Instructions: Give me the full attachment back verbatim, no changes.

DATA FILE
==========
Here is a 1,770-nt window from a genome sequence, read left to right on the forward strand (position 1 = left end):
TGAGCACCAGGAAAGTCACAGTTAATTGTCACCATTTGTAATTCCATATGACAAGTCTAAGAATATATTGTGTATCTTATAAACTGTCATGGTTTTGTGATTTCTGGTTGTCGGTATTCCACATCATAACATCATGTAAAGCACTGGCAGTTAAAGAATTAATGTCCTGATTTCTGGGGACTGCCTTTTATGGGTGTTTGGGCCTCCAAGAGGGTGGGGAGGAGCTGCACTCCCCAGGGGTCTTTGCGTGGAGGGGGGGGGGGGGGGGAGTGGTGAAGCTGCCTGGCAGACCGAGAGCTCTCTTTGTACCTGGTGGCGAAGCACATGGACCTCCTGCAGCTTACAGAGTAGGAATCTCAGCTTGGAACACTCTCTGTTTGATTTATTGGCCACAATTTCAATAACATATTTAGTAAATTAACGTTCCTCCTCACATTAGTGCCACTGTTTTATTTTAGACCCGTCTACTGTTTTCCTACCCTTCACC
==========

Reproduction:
Here is a 1,770-nt window from a genome sequence, read left to right on the forward strand (position 1 = left end):
TGAGCACCAGGAAAGTCACAGTTAATTGTCACCATTTGTAATTCCATATGACAAGTCTAAGAATATATTGTGTATCTTATAAACTGTCATGGTTTTGTGATTTCTGGTTGTCGGTATTCCACATCATAACATCATGTAAAGCACTGGCAGTTAAAGAATTAATGTCCTGATTTCTGGGGACTGCCTTTTATGGGTGTTTGGGCCTCCAAGAGGGTGGGGAGGAGCTGCACTCCCCAGGGGTCTTTGCGTGGAGGGGGGGGGGGGGGGGAGTGGTGAAGCTGCCTGGCAGACCGAGAGCTCTCTTTGTACCTGGTGGCGAAGCACATGGACCTCCTGCAGCTTACAGAGTAGGAATCTCAGCTTGGAACACTCTCTGTTTGATTTATTGGCCACAATTTCAATAACATATTTAGTAAATTAACGTTCCTCCTCACATTAGTGCCACTGTTTTATTTTAGACCCGTCTACTGTTTTCCTACCCTTCACC